At the same time, one should not say or do things that alienate them. Which Rabbi Mazuz’s tirade certainly contributed to.

His tirade against Reform was intended for the ears of the Charedi Kenesset members. He urged them to reject any attempt at giving then any portion of the Kotel. The fact that he felt the need to express it  indicates that the Charedi parties are not necessarily on board with him. This is not to say they wouldn’t prefer not giving them anything. I’m sure they would. But at the same time, they realize that giving them a different part of the Kotel will end the controversy and constant conflict that takes place at the Kotel - allowing the Kotel to remain with their traditional Orthodox customs and practices without interference.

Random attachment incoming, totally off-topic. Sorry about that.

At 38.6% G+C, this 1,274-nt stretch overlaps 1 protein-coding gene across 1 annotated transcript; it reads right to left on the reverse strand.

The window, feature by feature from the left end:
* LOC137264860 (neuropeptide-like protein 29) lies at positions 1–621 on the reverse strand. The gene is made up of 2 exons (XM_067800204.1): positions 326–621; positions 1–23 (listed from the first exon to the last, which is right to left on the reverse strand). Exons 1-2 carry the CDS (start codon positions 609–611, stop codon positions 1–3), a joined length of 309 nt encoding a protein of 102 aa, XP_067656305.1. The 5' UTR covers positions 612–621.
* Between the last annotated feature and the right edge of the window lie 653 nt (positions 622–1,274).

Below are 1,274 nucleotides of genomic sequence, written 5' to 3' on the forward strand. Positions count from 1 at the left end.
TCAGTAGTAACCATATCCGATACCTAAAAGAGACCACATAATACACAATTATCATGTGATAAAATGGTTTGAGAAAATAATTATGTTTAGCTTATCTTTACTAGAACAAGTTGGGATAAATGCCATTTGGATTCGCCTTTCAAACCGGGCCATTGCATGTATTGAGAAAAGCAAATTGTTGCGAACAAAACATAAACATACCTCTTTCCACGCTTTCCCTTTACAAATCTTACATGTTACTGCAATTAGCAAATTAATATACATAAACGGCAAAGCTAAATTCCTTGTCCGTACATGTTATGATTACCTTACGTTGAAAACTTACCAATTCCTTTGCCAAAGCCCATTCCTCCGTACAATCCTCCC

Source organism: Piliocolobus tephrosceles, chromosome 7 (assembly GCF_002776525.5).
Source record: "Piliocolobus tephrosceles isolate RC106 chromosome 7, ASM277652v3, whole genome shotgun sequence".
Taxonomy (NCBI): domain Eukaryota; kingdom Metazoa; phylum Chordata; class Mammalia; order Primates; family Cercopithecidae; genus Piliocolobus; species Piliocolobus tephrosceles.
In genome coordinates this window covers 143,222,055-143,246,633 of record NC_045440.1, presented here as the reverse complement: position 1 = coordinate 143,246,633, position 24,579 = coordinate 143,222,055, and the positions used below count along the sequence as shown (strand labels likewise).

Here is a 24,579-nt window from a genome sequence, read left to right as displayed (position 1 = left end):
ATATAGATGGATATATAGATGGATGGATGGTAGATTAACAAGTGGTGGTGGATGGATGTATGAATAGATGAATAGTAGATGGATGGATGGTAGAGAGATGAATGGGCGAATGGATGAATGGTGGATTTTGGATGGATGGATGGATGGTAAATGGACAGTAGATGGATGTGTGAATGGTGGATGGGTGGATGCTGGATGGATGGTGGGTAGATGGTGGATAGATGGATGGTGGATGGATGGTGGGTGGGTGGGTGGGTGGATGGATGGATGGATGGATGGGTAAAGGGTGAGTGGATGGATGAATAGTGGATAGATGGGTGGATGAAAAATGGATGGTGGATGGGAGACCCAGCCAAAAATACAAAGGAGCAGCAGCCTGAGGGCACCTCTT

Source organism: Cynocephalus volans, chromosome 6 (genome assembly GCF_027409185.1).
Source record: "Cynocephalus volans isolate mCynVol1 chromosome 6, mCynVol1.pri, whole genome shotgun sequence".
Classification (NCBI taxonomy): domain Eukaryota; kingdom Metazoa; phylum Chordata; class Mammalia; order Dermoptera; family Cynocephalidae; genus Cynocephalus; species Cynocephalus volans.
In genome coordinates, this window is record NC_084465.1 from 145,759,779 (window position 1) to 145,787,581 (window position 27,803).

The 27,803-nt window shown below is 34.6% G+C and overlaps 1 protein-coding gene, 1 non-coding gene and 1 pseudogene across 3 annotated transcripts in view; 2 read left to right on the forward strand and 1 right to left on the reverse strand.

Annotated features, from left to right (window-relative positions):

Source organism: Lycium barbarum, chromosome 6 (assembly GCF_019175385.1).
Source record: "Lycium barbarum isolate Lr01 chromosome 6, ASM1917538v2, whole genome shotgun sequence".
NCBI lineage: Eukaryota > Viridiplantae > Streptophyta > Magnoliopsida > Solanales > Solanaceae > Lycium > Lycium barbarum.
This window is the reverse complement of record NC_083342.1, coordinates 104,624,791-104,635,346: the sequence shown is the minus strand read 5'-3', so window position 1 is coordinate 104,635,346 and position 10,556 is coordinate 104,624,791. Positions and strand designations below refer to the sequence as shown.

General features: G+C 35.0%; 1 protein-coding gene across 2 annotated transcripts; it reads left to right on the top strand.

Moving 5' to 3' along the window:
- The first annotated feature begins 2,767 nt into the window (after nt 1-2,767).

As long as doing that does not include any official recognition of their movements, I support the idea of giving them their own portion of the Kotel. Not only for the above mentioned reasons. But also for the outreach opportunities that will surely arise. There are many indications that a lot of non Orthodox Jews are ready for it. They are looking for a spirituality that has been missing from their lives and we Orthodox Jews can help them find it. 

This is not to say that this will stem the tide of total assimilation that has been the hallmark of Reform Judaism since its founding. That is truer today than ever before. But that should not free us from the task of trying to preserve Judaism for as many Jews as we can. The one thing we should not do is what Rabbi Mazuz did. Because that will not only not help outreach, it will do exactly the opposite and chase them all as far away from us as possible.